- Mary Sweety, 46, only made it to Pamba, the entry point
- Ms Sweety said she did not seek any police protection
- She was later taken to a police control room
Two women trying to reach the Sabarimala shrine in Kerala under heavy police protection and in riot gear stopped just short of history on Friday as protests by devotees and priests forced them to turn back 500 metres from the temple. A third woman did not even make it that far as the police told her they would not be able to give her security, that she was on her own.
The women, Hyderabad journalist Kavitha Thakkal and Kochi resident Rehana Fatima, had covered a 5 km trek uphill and were minutes away from the 18 steps - the golden steps - that lead to the sanctum sanctorum or main area of the famous shrine where no woman between 10 and 50 years has been allowed for centuries.
On these steps sat about 30 priests, chanting and clapping, ready to form the last barrier if the women did make it through the protesters. In an unprecedented move, the priests threatened to stop rituals and prayers and shut down the temple.
"We have decided to lock the temple and handover the keys and leave. I stand with the devotees. I do not have any other option," said Kandararu Rajeevaru, the head priest of Sabarimala.
As the police conveyed the message to the women, they agreed to turn back. "We have told the female devotees about the situation, they will now be going back. So we are pulling pack. They have decided to return," said Inspector General S Sreejith, who led the police contingent.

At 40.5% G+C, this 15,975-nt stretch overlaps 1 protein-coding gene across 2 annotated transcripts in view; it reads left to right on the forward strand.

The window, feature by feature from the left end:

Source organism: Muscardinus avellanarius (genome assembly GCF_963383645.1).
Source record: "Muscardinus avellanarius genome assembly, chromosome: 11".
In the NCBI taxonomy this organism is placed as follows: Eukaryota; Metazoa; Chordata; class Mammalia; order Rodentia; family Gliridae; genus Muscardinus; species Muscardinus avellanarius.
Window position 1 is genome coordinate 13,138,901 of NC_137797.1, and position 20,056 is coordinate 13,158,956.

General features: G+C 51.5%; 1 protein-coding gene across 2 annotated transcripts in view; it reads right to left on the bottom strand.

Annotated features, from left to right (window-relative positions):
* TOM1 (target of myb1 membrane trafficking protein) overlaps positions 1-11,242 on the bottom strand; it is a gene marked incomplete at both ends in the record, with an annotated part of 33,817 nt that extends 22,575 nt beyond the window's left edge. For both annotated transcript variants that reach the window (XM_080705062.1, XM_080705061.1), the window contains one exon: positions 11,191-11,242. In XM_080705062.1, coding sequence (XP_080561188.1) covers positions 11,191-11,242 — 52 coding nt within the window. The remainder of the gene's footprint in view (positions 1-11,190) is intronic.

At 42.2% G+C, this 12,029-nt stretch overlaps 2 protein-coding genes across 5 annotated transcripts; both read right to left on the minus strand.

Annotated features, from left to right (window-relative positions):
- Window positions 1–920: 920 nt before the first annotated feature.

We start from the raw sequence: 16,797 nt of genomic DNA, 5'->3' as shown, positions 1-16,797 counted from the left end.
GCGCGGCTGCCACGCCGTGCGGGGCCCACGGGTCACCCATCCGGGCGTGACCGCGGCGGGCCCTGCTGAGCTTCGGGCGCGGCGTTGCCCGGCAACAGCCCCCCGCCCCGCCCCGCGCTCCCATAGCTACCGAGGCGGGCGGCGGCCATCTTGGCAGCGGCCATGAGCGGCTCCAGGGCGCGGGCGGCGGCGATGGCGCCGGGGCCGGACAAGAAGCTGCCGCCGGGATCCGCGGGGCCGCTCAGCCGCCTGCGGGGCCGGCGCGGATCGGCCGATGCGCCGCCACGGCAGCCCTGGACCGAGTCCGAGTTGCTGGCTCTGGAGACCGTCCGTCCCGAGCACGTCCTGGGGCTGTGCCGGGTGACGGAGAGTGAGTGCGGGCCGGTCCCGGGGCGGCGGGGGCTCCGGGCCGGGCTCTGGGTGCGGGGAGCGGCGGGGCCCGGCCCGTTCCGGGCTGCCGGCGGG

Around the same time, another woman, Mary Sweety, began the climb to the shrine, declaring she had visited churches, mosques, temples and "wanted to see Ayyappa". This time, said reports, the police asked the 46-year-old to make the journey on her own.
The Supreme Court order last month overturned the ban on women of menstruating age entering the temple of Lord Ayyappa.
In the three days that Sabarimala has been open for the first time since the landmark order, no woman below 50 has made it to the shrine. Devotees believe the court has not considered sentiment and tradition; Lord Ayyappa, they say, is celibate and women of menstrual age are "impure".
"I believe I've come here to enforce the Supreme Court order. Those women have the right to visit the temple," police officer Sreejith had said in the morning. "I am also an Ayyappa devotee," he had appealed to protesting devotees, pointedly taking off his riot gear.
But the protesters refused to back down.
Then the minister in charge of the Devaswom Board, which runs the temple, described the women as activists -- not devotees. Devaswom Board minister Kadakampally Surendran told NDTV any genuine devotee who wants to go up will be given protection. "But we will not allow activists to turn Sabarimala into a place to prove themselves," Mr Surendran said.
The Devaswom Board says it will file a detailed status report on court but not a review petition. "We are part of 25 review petitions already. We don't need another," the board said after a meeting.
Kavitha Jakkal, who works with Mojo TV in Hyderabad, started the climb in riot gear and a yellow helmet, ring-fenced from protesters by policemen. Rehana Fatima, wearing black clothes and carrying the traditional prayer kit irumudikkettu offered to Lord Ayyappa, walked separately. Her house in Kochi was vandalised by protesters, the police said.
Protests by devotees in the last two days to block women from entering the temple led to violence and clashes at the base camps of Nilakkal and Pamba. Reporters were attacked, their vehicles damaged, and women who started the long climb forced to turn back amid threats and intimidation.
On Thursday morning, two journalists including an Indian woman of the New York Times who tried to reach the temple had to return after protesters blocked their way.
(Except for the headline, this story has not been edited by NDTV staff and is published from a syndicated feed.)